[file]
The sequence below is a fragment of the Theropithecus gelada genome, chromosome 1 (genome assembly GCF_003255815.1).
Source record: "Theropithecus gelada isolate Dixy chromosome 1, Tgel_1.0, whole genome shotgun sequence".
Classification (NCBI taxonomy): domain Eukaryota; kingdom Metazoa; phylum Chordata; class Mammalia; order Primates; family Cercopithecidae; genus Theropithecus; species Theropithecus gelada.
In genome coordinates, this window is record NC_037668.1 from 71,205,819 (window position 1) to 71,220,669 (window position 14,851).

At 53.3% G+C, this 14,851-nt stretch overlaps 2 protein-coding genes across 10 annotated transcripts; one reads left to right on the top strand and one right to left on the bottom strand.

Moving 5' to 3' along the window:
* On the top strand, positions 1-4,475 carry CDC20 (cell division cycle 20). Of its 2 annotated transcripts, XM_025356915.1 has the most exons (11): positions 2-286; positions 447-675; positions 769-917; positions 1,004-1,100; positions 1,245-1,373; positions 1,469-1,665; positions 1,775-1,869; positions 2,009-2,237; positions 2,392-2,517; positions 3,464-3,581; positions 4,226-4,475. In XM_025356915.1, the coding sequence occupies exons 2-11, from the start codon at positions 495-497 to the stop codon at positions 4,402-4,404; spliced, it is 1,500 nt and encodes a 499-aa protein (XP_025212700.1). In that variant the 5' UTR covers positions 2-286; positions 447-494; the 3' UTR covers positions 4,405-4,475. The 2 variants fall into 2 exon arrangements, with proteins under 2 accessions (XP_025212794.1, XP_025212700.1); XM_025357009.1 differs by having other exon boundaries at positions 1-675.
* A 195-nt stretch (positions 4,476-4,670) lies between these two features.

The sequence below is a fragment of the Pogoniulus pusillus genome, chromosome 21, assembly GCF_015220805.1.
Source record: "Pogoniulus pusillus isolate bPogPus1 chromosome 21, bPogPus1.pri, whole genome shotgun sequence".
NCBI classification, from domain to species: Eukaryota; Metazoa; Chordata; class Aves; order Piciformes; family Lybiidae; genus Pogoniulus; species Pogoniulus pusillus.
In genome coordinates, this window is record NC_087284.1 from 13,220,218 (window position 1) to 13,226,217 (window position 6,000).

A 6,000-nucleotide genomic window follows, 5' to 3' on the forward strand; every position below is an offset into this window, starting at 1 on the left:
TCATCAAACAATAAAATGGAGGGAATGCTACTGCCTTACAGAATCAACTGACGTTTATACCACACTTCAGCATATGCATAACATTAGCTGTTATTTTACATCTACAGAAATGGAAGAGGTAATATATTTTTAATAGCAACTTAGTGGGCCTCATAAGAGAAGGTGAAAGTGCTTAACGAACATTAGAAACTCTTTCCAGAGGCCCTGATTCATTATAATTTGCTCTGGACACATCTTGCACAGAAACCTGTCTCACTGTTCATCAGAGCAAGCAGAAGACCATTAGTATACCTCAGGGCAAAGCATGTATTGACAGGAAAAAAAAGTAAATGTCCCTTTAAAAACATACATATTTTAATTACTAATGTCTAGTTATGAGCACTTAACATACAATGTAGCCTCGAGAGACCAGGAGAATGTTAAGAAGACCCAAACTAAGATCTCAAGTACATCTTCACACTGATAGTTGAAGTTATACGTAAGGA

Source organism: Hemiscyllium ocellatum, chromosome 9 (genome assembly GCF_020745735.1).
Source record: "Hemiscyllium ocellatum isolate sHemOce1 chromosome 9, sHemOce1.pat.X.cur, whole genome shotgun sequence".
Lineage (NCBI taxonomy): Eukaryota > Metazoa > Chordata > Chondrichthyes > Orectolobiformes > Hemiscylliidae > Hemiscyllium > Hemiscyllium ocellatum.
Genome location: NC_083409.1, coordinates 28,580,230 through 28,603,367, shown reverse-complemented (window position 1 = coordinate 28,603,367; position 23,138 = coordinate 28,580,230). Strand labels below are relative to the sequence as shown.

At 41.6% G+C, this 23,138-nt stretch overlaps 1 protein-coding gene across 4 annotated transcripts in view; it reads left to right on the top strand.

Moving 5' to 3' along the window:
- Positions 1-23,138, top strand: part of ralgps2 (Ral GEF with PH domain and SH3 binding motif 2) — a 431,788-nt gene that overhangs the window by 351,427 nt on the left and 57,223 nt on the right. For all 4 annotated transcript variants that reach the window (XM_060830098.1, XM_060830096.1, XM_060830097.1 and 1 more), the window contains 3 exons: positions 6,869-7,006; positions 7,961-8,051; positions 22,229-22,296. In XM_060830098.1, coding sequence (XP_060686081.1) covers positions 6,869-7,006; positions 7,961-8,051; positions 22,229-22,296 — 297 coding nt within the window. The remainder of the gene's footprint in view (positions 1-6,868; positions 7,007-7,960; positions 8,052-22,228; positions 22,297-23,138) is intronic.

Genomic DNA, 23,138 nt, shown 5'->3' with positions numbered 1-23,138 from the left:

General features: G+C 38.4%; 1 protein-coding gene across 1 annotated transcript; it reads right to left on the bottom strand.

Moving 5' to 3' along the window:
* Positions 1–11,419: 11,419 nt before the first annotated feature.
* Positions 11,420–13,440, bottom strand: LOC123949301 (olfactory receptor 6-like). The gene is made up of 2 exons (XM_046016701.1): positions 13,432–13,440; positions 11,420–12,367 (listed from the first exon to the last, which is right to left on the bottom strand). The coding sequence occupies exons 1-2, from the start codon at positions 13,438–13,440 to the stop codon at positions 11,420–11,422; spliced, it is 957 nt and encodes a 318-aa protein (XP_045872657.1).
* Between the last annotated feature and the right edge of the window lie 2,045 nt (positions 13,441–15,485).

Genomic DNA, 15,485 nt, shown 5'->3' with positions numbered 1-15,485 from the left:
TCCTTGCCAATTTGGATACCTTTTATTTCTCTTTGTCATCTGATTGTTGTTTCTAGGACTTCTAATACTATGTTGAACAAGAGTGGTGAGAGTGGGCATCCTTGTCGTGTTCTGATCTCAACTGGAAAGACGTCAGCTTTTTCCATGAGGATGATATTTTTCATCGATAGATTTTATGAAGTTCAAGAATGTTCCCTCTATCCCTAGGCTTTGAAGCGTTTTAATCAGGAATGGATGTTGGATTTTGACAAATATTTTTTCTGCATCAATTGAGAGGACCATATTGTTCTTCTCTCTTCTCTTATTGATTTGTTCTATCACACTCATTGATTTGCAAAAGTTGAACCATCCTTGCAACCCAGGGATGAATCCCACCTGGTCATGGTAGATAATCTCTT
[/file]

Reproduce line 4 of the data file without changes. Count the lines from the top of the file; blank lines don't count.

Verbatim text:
In genome coordinates, this window is record NC_037668.1 from 71,205,819 (window position 1) to 71,220,669 (window position 14,851).